U.S. Representative C.W. Bill Young passed away on Friday, October 18. Young began his political career in 1961, serving in the Florida Senate until 1971. He was elected to the U.S. House of Representatives in 1971 and was the longest serving Republican at the time of his death.
Portrait of Florida State Senator C.W. “Bill” Young (ca. 1968)
Senator Charley E. Johns and Senator Bill Young (1965)
Senators at oath-taking ceremony administered by a justice on the Senate floor (1968)
Esther Williams passed away on Thursday, June 6. A competitive athlete and film star, Williams brought excitement and glamor to swimming as a sport and recreation.
Esther Williams’ hair being prepared for an underwater sequence: Silver Springs, Florida (1955)
During the late 19th and early-to-mid 20th centuries, midwives commonly attended to women during childbirth, particularly in the ethnic communities in the North and in African-American communities in the South.
E.J. Kirkland at the West Florida Midwives Institute, Florida A&M College, Tallahassee, 1933
Marion County midwives at the Florida State Board of Health Midwife Institute, St. Augustine, 1934
Doyle Conner passed away on Sunday, December 16. Elected to the House of Representatives when he was only 21, Conner became the youngest House Speaker in Florida history at age 25. He served in the Florida Legislature for 10 years and as Commissioner of Agriculture from 1961 to 1991.
Doyle E. Conner served in the Florida House of Representatives representing Bradford County from 1951 to 1959
Commissioner of Agriculture Doyle Conner with Orville Redenbacher
Commissioner of Agriculture Doyle Conner meeting Major General Leighton I. Davis as Governor Bryant looks on
On September 12, 1972, Florida Senator Edward J. Gurney sent Roxcy Bolton a copy of the Women’s Rights Day Proclamation (now Women’s Equality Day) signed by President Richard M. Nixon. Gurney explained that he wanted her to have the document because “without your suggestion and pushing, there would not have been a Women’s Rights Day.”
Women’s Equality Day is observed nationally each year on August 26 to commemorate the day in 1920 that the 19th Amendment to the United States Constitution was adopted, granting women full voting rights.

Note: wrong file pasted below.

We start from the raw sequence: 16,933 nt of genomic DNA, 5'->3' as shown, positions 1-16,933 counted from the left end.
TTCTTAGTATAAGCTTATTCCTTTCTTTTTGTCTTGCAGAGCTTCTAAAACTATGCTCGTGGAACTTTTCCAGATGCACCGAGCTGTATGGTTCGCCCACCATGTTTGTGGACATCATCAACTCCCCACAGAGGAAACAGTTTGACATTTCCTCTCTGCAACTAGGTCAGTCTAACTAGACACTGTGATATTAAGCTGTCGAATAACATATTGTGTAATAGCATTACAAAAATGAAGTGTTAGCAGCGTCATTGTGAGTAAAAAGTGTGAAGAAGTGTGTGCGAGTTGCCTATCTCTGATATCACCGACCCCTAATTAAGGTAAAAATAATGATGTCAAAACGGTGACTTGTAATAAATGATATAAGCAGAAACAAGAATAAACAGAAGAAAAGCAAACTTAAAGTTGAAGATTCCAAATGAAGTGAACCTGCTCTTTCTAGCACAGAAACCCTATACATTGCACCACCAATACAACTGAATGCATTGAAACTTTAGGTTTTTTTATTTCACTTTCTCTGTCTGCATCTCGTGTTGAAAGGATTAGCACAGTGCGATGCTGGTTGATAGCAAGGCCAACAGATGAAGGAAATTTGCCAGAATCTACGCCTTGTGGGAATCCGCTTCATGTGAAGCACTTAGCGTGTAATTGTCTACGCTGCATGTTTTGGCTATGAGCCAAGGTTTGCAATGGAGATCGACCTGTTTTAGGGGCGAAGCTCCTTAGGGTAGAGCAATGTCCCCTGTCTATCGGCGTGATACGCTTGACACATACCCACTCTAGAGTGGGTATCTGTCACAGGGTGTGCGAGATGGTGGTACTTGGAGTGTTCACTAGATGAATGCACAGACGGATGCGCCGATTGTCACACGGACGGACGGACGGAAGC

Edward J. Gurney to Roxcy Bolton, September 12, 1972
The newest film added to the Florida Memory website features a 2001 interview with Roxcy Bolton for Coral Gables Television. In the interview, Bolton talks about how her upbringing in Mississippi instilled values that paved the way for a life of determined activism. Bolton also discusses several instances from her life in Coral Gables that demonstrate her commitment to equality.
Bolton gained notoriety in Florida for establishing shelters for homeless and battered women; for gaining access for women to the previously all-male lunchrooms at Burdines and Jordan Marsh department stores; for helping to end the practice of assigning only female names to hurricanes; and for opening the influential Tiger Bay political club to women. Her many years of pioneering equal rights activism have earned her numerous awards, including induction into the Florida Women’s Hall of Fame in 1984.
Please join us in commemorating Women’s Equality Day and recognizing Roxcy Bolton’s role in the Equal Rights Movement.
Learn more about Roxcy Bolton on Florida Memory.
Do you teach history? Are you researching for your 2013 Florida History Fair project?
Sign up today for our free upcoming webinar on finding and using primary source materials from Florida Memory. We hope you can attend!
[UPDATE: Go to our Webinars page for free recordings of past sessions.]
Mary McLeod Bethune with a line of girls from the school (ca.1905)
Today we launch the Florida Memory blog in the spirit of our mandate to make resources from the State Library and Archives of Florida available to the public.
We will highlight interesting photos, incoming collections, documents, events in Florida history, and also discuss issues that arise from preserving and ensuring access to such exciting materials. Our sound archivist will stop by to give behind-the-scenes accounts of the preservation and digitization of audio recordings. Perhaps he will share the story of saving deteriorating open reel tapes with a food dehydrator.
We hope you will join us in promoting the study of Florida’s rich history and culture.